A trader who expects a stock's price to decrease can buy a put option to sell the stock at a fixed price "strike price" at a later date. The trader is under no obligation to sell the stock, but has the right to do so at or before the expiration date. If the stock price at expiration is below the exercise price by more than the premium paid, the trader makes a profit. If the stock price at expiration is above the exercise price, the trader lets the put contract expire, and only loses the premium paid.
In the transaction, the premium also plays a role as it enhances the break-even point. For example, if the exercise price is , the premium paid is 10, then a spot price of to 90 is not profitable. The trader makes a profit only if the spot price is below The trader exercising a put option on a stock, does not need to own the underlying asset, because most stocks can be shorted.
A trader who expects a stock's price to decrease can sell the stock short or instead sell, or "write", a call. The trader selling a call has an obligation to sell the stock to the call buyer at a fixed price "strike price". If the seller does not own the stock when the option is exercised, they are obligated to purchase the stock in the market at the prevailing market price.
If the stock price decreases, the seller of the call call writer makes a profit in the amount of the premium.
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If the stock price increases over the strike price by more than the amount of the premium, the seller loses money, with the potential loss being unlimited. A trader who expects a stock's price to increase can buy the stock or instead sell, or "write", a put. The trader selling a put has an obligation to buy the stock from the put buyer at a fixed price "strike price". If the stock price at expiration is above the strike price, the seller of the put put writer makes a profit in the amount of the premium. If the stock price at expiration is below the strike price by more than the amount of the premium, the trader loses money, with the potential loss being up to the strike price minus the premium.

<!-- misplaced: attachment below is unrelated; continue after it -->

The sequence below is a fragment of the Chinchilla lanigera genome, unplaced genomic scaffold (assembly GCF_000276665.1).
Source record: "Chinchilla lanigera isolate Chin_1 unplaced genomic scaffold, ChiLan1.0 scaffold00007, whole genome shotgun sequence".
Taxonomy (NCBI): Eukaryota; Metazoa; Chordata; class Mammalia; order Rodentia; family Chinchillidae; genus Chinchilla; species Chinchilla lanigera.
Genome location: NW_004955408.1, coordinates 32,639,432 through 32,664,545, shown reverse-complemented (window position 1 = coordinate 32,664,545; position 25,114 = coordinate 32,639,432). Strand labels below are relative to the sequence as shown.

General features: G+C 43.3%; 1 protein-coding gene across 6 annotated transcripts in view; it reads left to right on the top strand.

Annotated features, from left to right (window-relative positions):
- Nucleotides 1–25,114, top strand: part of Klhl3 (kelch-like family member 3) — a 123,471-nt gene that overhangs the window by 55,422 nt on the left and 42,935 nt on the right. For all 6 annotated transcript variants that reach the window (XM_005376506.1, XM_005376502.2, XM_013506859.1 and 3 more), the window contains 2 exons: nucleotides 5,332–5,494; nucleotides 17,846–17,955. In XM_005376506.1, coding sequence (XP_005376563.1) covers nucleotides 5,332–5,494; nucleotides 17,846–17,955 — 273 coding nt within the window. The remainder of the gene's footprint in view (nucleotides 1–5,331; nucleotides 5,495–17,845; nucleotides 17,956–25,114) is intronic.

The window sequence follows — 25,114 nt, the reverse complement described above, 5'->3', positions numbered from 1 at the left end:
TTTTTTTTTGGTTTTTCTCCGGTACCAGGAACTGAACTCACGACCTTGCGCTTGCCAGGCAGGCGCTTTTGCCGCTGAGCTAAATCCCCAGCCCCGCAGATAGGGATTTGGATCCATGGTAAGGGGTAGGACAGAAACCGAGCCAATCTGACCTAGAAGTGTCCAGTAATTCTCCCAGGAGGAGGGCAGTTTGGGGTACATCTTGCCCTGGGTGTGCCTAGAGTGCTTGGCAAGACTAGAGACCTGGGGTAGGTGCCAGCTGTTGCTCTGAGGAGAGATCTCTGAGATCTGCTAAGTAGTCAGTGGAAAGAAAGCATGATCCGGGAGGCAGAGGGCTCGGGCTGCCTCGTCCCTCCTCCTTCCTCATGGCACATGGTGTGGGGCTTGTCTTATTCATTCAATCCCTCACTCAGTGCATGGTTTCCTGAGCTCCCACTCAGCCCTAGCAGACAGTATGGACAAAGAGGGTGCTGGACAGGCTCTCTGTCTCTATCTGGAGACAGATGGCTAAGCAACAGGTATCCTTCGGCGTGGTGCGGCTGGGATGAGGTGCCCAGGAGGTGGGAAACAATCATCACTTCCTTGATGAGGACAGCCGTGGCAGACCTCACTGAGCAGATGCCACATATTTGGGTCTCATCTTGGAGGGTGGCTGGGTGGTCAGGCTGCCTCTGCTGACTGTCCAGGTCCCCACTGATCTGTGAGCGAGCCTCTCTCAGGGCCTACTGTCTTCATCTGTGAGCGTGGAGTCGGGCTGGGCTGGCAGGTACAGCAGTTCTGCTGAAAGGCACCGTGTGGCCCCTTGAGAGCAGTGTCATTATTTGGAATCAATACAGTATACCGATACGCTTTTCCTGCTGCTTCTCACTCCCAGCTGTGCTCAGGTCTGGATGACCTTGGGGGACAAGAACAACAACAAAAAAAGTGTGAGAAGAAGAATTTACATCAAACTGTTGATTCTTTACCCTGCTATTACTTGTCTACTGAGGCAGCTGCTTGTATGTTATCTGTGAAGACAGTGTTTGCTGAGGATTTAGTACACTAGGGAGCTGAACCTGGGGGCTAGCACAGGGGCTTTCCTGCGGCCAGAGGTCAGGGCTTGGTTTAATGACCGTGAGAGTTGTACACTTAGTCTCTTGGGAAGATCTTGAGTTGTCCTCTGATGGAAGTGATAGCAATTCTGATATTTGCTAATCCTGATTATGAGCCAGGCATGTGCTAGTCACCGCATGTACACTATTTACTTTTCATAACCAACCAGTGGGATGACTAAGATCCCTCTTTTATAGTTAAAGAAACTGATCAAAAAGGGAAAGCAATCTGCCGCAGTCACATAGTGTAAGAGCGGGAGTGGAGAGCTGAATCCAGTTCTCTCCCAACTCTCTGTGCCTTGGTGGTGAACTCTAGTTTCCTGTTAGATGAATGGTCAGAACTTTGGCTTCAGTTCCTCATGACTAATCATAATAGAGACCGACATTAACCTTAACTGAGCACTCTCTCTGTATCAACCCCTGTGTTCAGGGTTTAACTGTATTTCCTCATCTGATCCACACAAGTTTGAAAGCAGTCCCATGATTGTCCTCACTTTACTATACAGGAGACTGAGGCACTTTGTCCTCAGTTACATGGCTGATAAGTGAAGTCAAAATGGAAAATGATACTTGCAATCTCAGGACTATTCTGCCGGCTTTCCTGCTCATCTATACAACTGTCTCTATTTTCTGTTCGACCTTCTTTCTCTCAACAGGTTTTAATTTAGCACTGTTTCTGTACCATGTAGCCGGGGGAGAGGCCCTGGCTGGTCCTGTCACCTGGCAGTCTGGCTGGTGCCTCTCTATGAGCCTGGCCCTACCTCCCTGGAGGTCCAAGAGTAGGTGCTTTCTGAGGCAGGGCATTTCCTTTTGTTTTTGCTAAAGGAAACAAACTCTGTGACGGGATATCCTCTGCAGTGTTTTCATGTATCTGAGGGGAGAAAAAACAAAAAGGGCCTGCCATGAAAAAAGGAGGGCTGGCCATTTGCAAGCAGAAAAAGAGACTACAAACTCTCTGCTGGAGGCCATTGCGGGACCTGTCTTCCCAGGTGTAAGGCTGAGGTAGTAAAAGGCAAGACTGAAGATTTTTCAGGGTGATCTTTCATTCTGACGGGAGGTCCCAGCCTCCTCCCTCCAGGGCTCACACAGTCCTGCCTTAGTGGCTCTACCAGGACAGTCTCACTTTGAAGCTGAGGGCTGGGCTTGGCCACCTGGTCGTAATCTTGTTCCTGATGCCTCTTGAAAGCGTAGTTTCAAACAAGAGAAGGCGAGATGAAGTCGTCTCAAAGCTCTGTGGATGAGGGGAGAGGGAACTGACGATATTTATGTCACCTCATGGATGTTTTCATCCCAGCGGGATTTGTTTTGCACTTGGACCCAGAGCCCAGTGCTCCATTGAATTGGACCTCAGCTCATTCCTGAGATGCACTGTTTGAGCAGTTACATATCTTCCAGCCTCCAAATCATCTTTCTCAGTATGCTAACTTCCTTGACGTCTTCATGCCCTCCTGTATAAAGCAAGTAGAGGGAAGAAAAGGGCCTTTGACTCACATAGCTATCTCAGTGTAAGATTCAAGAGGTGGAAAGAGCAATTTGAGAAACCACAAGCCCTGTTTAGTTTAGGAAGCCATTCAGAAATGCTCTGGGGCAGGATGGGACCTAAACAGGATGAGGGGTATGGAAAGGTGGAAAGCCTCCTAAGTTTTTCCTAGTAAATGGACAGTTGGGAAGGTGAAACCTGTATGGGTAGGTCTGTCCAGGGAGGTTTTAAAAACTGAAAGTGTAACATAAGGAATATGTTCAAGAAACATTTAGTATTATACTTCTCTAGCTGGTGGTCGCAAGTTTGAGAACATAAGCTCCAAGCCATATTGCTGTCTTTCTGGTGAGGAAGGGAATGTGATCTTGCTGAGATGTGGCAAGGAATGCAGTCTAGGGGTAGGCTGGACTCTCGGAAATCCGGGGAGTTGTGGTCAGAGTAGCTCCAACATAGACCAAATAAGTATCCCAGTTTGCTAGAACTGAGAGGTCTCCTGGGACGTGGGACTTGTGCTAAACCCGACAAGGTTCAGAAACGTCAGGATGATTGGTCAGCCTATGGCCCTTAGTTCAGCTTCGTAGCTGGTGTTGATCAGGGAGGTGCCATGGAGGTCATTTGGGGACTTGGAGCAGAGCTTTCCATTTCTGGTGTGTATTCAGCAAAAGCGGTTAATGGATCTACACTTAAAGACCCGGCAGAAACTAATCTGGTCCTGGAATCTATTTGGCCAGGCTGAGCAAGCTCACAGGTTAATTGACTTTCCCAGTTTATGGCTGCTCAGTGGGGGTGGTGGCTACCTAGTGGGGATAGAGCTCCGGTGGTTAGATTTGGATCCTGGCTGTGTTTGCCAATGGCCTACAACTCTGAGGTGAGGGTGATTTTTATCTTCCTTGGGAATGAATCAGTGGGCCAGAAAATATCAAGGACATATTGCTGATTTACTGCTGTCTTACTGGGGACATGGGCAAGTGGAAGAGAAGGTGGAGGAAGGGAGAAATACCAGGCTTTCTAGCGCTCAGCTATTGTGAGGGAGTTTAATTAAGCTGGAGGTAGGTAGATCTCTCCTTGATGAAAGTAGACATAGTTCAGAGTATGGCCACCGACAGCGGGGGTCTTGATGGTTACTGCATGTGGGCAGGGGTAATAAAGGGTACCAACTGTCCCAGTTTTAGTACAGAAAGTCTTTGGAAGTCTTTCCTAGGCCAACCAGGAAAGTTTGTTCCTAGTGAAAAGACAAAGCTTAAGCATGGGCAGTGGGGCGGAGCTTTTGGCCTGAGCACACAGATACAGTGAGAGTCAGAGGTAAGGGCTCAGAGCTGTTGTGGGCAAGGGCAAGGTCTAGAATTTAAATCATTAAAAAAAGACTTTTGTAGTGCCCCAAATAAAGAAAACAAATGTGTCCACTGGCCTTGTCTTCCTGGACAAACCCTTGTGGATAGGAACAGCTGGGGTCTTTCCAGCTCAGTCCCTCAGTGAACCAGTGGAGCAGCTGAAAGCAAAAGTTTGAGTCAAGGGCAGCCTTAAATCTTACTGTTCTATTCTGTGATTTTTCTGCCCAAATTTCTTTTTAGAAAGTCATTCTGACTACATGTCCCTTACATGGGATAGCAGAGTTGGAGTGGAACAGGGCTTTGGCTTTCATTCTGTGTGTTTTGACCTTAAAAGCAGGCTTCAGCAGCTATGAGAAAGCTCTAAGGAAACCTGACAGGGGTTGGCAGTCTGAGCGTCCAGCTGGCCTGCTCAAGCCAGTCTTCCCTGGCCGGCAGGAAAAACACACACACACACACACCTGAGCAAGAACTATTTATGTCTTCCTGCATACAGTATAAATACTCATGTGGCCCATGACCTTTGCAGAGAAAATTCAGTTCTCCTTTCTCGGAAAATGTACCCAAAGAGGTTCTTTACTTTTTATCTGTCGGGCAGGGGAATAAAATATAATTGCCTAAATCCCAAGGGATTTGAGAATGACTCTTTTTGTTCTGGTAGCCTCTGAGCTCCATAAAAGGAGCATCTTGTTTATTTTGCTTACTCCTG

Combining any of the four basic kinds of option trades possibly with different exercise prices and maturities and the two basic kinds of stock trades long and short allows a variety of options strategies. Simple strategies usually combine only a few trades, while more complicated strategies can combine several. Strategies are often used to engineer a particular risk profile to movements in the underlying security. For example, buying a butterfly spread long one X1 call, short two X2 calls, and long one X3 call allows a trader to profit if the stock price on the expiration date is near the middle exercise price, X2, and does not expose the trader to a large loss.
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An iron condor is a strategy that is similar to a butterfly spread, but with different strikes for the short options — offering a larger likelihood of profit but with a lower net credit compared to the butterfly spread. Selling a straddle selling both a put and a call at the same exercise price would give a trader a greater profit than a butterfly if the final stock price is near the exercise price, but might result in a large loss.
Similar to the straddle is the strangle which is also constructed by a call and a put, but whose strikes are different, reducing the net debit of the trade, but also reducing the risk of loss in the trade. One well-known strategy is the covered call , in which a trader buys a stock or holds a previously-purchased long stock position , and sells a call. If the stock price rises above the exercise price, the call will be exercised and the trader will get a fixed profit. If the stock price falls, the call will not be exercised, and any loss incurred to the trader will be partially offset by the premium received from selling the call.
Overall, the payoffs match the payoffs from selling a put.